A key component, the ETH1 bridge or the deposit contract, is going through a “blockchains” standardization process, meaning a number of blockchain projects agreeing to use certain cryptography, BLS signatures, in a certain way.
That’s in part because cryptographers are few and far between, so you want a standard to which they all agree to facilitate cross-research between all cryptographers regardless of what blockchain they’re working on.
This has slightly delayed the launch of the deposit contract, which is finalized and is just waiting for this agreement between blockchain projects.
However, it hasn’t delayed it by much and it isn’t clear whether it matters for the genesis block launch, with Ben Edgington of PegaSys telling Trustnodes:
“I am not a decision maker, but have talked to various people involved. The new BLS spec has been stable for some time and is thought to be unlikely to change further.
Very soon (weeks) the blockchains adopting this will agree that it is frozen. Note that formal standardisation will take much longer, but we’re not concerned with that.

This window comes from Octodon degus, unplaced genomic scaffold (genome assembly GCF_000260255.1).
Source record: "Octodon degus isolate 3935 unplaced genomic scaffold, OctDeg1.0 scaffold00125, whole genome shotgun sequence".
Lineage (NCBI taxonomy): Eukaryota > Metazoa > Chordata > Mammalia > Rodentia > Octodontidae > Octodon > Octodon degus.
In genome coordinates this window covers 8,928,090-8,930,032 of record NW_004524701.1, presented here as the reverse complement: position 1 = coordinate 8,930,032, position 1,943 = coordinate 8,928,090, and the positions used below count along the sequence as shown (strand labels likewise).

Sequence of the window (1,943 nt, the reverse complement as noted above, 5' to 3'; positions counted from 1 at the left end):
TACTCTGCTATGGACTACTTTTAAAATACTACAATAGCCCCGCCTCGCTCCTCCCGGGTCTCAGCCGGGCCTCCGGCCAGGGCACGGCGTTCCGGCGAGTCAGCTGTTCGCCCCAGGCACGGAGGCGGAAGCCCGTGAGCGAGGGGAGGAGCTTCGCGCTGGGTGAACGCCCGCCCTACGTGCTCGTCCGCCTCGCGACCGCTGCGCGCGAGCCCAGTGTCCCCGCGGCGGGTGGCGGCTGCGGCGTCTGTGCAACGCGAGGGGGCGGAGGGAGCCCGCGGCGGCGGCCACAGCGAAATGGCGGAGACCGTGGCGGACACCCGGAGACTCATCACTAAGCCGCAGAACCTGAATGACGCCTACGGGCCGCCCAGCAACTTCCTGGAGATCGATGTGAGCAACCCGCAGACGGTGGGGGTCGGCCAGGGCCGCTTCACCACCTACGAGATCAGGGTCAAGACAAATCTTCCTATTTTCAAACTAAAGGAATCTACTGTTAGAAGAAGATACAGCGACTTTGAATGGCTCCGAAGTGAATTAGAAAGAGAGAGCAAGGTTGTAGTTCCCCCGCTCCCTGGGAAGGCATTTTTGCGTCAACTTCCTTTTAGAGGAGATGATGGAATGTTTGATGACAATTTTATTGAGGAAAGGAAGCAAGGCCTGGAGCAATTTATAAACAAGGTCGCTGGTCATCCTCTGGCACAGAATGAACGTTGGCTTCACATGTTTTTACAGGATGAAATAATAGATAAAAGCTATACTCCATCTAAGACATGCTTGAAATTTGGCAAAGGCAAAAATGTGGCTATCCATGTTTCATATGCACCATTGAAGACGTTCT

Tools to sign the deposit data based on the new method will be implemented.
The deposit contract will go live. I’d expect this last step by year-end, but that’s speculative. I don’t see a reason it would take longer than that.”
By formal standardization he means the IETF committee, which would probably take far too long. The blockchain projects instead will agree their own standards which they expect the committee to adopt, but if they don’t, there would be a blockchain standard.
The other aspect to the ethereum 2.0 launch is the testnet. Preston Van Loon of Prysmatic Labs initially said when asked about the testnet: “I am not aware of any other client that has the ETH1 bridge…
By ETH1 bridge I meant reading and voting about ETH1 data, the deposit contract specifically.”
After some discuss with other devs, they found a way around it, so he said they will now attempt a cross client testnet this week.
Meaning the deposit contract might not hold up other aspects. So if the bridge does launch by year end, it would be a nice Christmas present as it’s only relevant for just sending eth to it as far as end users are concerned.
They should hopefully first see on the testnet what the Beacon is like and how to set-up their staking system to better decide whether they do want to send eth to the contract.
Then they’ll have some weeks to actually send it, with the finale being the launch itself sometime this winter, which sounds like it hasn’t been delayed by the deposit contract if it does go out this year.